Joined up working and multi-agency teamwork is now, as it was then, problematic; practice is fragmented, partly due to lack of funding. In addition to this, the child’s ‘voice’ seems to be only sporadically acknowledged – then and now. For example, one case file from 1920 refers to a 16 year old girl asking to ‘come out of the asylum’ and ‘start afresh’; this never happened. Similar developments can still be seen now, where children have a lack of choice in what happens to them in care, with care leavers describing the care system as ‘extremely disappointing’, whilst reflecting upon this. Other similarities are a focus on the child’s behaviour, and practical and cognitive abilities (e.g. think about the current focus on ‘NEET’, not in education, training or employment), at the cost of attention for mental health and wellbeing.

This research was presented at the European Society for the History of Human Sciences conference (ESHHS) in Italy, by Dr Wendy Sims-Schouten an academic in Childhood Studies at the University of Portsmouth, drawing on her research on mental health in childhood, funded by the Wellcome Trust. The purpose of ESHHS is to promote international, multidisciplinary cooperation in scholarly activity and research in the history of the human sciences.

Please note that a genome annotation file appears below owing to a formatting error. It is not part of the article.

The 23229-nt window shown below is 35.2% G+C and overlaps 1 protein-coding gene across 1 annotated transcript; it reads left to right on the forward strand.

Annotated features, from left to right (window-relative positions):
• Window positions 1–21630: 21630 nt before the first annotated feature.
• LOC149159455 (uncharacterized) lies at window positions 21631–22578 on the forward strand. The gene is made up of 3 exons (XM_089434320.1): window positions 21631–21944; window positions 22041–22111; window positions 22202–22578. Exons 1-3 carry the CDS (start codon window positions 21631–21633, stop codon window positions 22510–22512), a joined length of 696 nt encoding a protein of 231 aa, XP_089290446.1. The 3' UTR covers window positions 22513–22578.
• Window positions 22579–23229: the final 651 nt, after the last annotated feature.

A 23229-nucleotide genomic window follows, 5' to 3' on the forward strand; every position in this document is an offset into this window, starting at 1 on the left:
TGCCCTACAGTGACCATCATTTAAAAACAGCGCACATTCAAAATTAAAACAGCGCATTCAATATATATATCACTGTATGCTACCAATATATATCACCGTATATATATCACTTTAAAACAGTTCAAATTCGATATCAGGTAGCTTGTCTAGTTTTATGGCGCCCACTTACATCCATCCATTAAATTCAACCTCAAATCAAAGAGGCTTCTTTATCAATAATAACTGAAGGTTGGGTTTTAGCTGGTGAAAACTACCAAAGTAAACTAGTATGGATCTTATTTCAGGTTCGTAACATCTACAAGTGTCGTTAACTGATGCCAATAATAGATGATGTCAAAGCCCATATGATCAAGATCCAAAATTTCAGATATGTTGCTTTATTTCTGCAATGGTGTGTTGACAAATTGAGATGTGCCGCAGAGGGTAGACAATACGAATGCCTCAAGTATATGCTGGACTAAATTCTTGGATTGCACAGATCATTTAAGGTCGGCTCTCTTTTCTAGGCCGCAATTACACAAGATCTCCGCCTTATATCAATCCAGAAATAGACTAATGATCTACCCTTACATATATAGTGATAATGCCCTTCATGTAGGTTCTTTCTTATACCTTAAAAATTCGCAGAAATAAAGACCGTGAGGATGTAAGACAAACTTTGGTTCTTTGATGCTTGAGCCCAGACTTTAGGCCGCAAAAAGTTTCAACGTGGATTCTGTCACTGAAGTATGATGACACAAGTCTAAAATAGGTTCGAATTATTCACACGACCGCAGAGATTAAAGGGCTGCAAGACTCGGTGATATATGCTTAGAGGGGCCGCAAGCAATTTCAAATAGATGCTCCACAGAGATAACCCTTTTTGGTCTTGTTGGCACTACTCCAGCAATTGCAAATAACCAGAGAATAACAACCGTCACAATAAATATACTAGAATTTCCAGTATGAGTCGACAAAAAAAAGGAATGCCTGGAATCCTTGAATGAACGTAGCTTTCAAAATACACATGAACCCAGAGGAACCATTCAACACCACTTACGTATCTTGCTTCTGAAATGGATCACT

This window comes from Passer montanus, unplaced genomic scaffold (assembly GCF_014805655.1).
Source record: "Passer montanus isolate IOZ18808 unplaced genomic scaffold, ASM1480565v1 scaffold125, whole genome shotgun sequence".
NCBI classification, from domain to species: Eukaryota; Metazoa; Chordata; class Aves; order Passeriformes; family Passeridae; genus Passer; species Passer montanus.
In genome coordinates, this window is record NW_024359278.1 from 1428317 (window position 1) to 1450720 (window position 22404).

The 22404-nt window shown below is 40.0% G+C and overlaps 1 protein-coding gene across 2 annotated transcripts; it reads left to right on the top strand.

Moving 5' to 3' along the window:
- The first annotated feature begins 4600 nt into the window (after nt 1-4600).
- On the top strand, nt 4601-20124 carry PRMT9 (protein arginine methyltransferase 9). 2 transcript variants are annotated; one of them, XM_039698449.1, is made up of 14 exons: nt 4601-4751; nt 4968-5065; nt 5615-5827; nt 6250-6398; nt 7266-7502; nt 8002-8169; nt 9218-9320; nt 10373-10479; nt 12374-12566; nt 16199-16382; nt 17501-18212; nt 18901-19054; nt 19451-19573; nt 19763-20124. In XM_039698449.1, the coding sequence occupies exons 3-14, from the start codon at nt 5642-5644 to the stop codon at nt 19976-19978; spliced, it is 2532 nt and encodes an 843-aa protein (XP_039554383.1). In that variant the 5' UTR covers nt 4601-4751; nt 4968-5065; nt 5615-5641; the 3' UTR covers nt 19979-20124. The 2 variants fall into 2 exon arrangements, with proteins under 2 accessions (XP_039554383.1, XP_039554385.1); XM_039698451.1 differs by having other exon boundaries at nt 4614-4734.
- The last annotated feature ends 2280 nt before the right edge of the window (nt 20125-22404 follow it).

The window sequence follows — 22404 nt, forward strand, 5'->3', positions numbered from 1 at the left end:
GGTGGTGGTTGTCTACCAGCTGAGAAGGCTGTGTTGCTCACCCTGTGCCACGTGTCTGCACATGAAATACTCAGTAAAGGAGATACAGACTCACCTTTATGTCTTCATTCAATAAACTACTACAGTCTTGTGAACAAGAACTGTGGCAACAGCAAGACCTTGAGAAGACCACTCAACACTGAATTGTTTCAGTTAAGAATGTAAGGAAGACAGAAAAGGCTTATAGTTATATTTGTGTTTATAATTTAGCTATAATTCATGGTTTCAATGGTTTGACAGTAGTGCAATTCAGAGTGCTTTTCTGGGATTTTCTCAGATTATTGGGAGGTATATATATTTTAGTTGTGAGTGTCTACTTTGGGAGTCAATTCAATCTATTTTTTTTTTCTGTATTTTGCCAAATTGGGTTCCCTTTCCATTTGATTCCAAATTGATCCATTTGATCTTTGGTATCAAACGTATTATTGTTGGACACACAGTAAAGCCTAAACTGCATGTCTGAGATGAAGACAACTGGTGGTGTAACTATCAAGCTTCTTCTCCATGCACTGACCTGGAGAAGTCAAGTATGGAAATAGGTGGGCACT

ESHHS blog pic 3

The term ‘mental health’ was popularised in the early 1900s by physicians and social reformers. Over a century later, mental health and wellbeing are recurrent themes in the media and on government agendas, with evidence that still more needs to be done on this front. This research shows how many of the issues that concern contemporary studies of childhood (e.g. parenting, poverty) have a historical trajectory that informs the present. Stigma continues to play a significant role, and understandings are subject to the interests and values of the people, organisations and institutions attempting to define and interpret terms.

Comparing the historic research in the Children’s Society archives with current date from 84 interviews with school children, young care leavers and parents reveals that although language around mental health and wellbeing has developed (e.g. correspondence in 1880 refers to a young girl as a ‘lunatic’ and a father as ‘hopelessly insane’) the approach taken by those responsible for children’s welfare has changed remarkably little in over 100 years.  More needs to be done to improve mental health care and reduce stigma and I hope some of this research can be used to challenge today’s interpretation and treatment and get the best for our children.